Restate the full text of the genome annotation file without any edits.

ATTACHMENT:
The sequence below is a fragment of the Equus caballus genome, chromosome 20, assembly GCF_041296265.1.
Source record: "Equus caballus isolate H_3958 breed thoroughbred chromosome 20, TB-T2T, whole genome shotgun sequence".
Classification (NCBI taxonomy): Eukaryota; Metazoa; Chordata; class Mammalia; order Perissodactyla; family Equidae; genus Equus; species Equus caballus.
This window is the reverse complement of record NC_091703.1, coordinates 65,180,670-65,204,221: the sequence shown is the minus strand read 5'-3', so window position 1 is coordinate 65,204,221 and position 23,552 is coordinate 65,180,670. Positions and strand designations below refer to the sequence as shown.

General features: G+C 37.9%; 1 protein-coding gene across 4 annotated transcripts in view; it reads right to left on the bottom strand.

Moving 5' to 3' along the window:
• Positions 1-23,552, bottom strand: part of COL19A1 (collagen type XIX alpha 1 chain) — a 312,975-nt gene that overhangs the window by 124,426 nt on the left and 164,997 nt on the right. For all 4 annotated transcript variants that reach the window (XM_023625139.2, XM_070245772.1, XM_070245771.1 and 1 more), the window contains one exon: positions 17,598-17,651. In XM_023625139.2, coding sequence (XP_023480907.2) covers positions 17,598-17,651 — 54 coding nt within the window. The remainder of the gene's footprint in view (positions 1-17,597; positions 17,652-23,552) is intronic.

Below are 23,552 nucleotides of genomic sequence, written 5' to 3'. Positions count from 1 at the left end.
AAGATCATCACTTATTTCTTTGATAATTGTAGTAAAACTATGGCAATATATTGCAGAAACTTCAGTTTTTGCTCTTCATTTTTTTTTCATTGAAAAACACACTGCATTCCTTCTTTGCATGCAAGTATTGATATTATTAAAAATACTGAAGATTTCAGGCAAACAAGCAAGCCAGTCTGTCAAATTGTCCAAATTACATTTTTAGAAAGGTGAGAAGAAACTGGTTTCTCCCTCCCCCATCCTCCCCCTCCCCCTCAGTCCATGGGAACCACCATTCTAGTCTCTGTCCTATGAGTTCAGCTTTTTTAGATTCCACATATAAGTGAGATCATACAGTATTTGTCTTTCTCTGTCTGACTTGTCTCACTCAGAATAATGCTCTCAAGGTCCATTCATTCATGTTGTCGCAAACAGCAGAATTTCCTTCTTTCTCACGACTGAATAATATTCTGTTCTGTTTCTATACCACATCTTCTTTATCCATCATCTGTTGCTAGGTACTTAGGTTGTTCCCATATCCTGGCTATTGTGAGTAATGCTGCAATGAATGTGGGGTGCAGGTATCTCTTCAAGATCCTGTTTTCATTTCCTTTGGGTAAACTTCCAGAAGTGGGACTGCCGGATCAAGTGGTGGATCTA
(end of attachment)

The sequence below is a fragment of the Equus caballus genome, chromosome 20, assembly GCF_041296265.1.
Source record: "Equus caballus isolate H_3958 breed thoroughbred chromosome 20, TB-T2T, whole genome shotgun sequence".
Classification (NCBI taxonomy): Eukaryota; Metazoa; Chordata; class Mammalia; order Perissodactyla; family Equidae; genus Equus; species Equus caballus.
This window is the reverse complement of record NC_091703.1, coordinates 65,180,670-65,204,221: the sequence shown is the minus strand read 5'-3', so window position 1 is coordinate 65,204,221 and position 23,552 is coordinate 65,180,670. Positions and strand designations below refer to the sequence as shown.

General features: G+C 37.9%; 1 protein-coding gene across 4 annotated transcripts in view; it reads right to left on the bottom strand.

Moving 5' to 3' along the window:
• Positions 1-23,552, bottom strand: part of COL19A1 (collagen type XIX alpha 1 chain) — a 312,975-nt gene that overhangs the window by 124,426 nt on the left and 164,997 nt on the right. For all 4 annotated transcript variants that reach the window (XM_023625139.2, XM_070245772.1, XM_070245771.1 and 1 more), the window contains one exon: positions 17,598-17,651. In XM_023625139.2, coding sequence (XP_023480907.2) covers positions 17,598-17,651 — 54 coding nt within the window. The remainder of the gene's footprint in view (positions 1-17,597; positions 17,652-23,552) is intronic.

Below are 23,552 nucleotides of genomic sequence, written 5' to 3'. Positions count from 1 at the left end.
AAGATCATCACTTATTTCTTTGATAATTGTAGTAAAACTATGGCAATATATTGCAGAAACTTCAGTTTTTGCTCTTCATTTTTTTTTCATTGAAAAACACACTGCATTCCTTCTTTGCATGCAAGTATTGATATTATTAAAAATACTGAAGATTTCAGGCAAACAAGCAAGCCAGTCTGTCAAATTGTCCAAATTACATTTTTAGAAAGGTGAGAAGAAACTGGTTTCTCCCTCCCCCATCCTCCCCCTCCCCCTCAGTCCATGGGAACCACCATTCTAGTCTCTGTCCTATGAGTTCAGCTTTTTTAGATTCCACATATAAGTGAGATCATACAGTATTTGTCTTTCTCTGTCTGACTTGTCTCACTCAGAATAATGCTCTCAAGGTCCATTCATTCATGTTGTCGCAAACAGCAGAATTTCCTTCTTTCTCACGACTGAATAATATTCTGTTCTGTTTCTATACCACATCTTCTTTATCCATCATCTGTTGCTAGGTACTTAGGTTGTTCCCATATCCTGGCTATTGTGAGTAATGCTGCAATGAATGTGGGGTGCAGGTATCTCTTCAAGATCCTGTTTTCATTTCCTTTGGGTAAACTTCCAGAAGTGGGACTGCCGGATCAAGTGGTGGATCTA